Sleep disturbance is a common complaint after brain injury, including stroke, with a high proportion (30%-70%) of patients presenting with impaired subjective sleep quality and meeting the criteria for at least one sleep disorder.14 Sleep disturbance could be resulting from direct damage to brain areas, or due to secondary effects such as being in the hospital environment, depression, anxiety or pain, and could potentially have an impact on rehabilitation through reduced engagement or impaired learning and consolidation.5

There is some evidence for improvements in sleep quality from the acute to the chronic stage of stroke6,7; however, stroke survivors at the chronic stage continue to have impaired subjective and objective sleep quality and worse quality of life than controls.8,9 Interestingly, the longer the time since stroke, the worse the perceived daytime sleepiness becomes.10 This suggests that sleep disturbance may be persistent throughout the rehabilitation period for some, and changes within this time frame in patients with different types of brain injuries are yet to be determined.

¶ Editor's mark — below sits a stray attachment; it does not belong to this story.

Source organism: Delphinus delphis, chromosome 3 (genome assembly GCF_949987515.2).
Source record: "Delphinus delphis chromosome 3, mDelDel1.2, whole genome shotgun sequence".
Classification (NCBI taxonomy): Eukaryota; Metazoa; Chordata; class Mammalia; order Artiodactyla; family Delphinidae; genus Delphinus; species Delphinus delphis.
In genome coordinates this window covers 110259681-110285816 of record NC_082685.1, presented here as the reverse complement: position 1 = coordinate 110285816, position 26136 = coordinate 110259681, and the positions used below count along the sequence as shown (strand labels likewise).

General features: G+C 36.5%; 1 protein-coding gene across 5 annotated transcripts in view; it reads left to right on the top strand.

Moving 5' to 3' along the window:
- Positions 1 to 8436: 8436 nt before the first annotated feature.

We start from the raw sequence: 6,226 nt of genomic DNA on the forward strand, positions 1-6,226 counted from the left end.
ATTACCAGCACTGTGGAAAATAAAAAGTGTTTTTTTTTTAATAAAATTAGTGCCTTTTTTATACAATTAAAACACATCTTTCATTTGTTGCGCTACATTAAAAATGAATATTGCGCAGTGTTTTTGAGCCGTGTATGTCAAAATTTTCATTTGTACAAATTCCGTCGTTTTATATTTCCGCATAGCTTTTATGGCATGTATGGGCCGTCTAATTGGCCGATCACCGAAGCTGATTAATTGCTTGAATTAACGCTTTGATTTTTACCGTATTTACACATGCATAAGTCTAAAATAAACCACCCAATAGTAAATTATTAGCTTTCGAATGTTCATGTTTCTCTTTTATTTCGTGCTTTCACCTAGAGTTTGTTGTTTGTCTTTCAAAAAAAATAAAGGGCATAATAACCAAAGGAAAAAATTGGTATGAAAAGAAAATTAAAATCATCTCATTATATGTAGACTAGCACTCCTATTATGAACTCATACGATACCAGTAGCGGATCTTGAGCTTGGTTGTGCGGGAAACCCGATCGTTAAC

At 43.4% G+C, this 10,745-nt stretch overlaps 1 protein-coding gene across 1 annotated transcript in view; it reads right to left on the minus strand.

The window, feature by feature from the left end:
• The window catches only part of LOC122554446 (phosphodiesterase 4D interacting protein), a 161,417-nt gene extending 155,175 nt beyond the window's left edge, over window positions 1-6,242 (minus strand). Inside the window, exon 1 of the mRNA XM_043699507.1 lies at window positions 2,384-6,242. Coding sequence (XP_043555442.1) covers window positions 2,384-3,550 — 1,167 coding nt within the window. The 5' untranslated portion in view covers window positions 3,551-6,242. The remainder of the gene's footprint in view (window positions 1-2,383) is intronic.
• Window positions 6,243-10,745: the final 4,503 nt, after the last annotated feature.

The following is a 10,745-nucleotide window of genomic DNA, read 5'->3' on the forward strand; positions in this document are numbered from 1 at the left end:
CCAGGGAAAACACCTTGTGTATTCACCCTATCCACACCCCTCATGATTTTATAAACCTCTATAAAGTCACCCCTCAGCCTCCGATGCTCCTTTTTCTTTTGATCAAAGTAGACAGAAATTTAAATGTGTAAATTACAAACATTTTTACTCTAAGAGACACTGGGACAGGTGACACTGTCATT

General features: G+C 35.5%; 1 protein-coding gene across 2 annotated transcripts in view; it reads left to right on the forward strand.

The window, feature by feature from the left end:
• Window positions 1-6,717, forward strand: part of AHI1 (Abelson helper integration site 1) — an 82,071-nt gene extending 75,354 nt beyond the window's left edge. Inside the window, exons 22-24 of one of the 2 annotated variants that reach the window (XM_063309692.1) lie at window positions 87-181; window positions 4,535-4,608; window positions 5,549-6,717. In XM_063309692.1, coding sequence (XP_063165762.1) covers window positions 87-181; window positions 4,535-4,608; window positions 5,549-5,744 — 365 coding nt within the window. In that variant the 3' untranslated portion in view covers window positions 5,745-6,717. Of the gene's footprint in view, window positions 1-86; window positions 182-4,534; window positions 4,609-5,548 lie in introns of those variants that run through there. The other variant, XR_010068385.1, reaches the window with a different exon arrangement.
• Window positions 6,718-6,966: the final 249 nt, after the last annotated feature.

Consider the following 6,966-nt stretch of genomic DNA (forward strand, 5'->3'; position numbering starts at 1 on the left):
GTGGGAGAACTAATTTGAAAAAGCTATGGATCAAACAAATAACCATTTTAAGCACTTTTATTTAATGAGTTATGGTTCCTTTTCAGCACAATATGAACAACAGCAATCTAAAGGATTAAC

The link between sleep quality and function after stroke and brain injury is currently emerging. Siccoli et al11 demonstrated a cross-sectional correlation between the National Institute for Health Stroke Scale (NIHSS) score and wake after sleep onset (WASO), in a small sample of acute stroke patients. A larger study12 found a cross-sectional relationship between subjective sleep quality and the functional ambulation score after stroke but had no objective sleep measures. Similarly, Kalmbach et al13 found that patients with subjective difficulties initiating sleep had lower function at multiple time-points over the first 6 months of recovery from traumatic brain injury (TBI). Sleep variables, such as total sleep time, WASO and daytime napping, have also been shown to explain significant variance in Barthel Index (BI) score at the acute stage of stroke,14,15 and the percentage of sleep stages I and rapid eye movement (REM) are negatively associated with NIHSS.16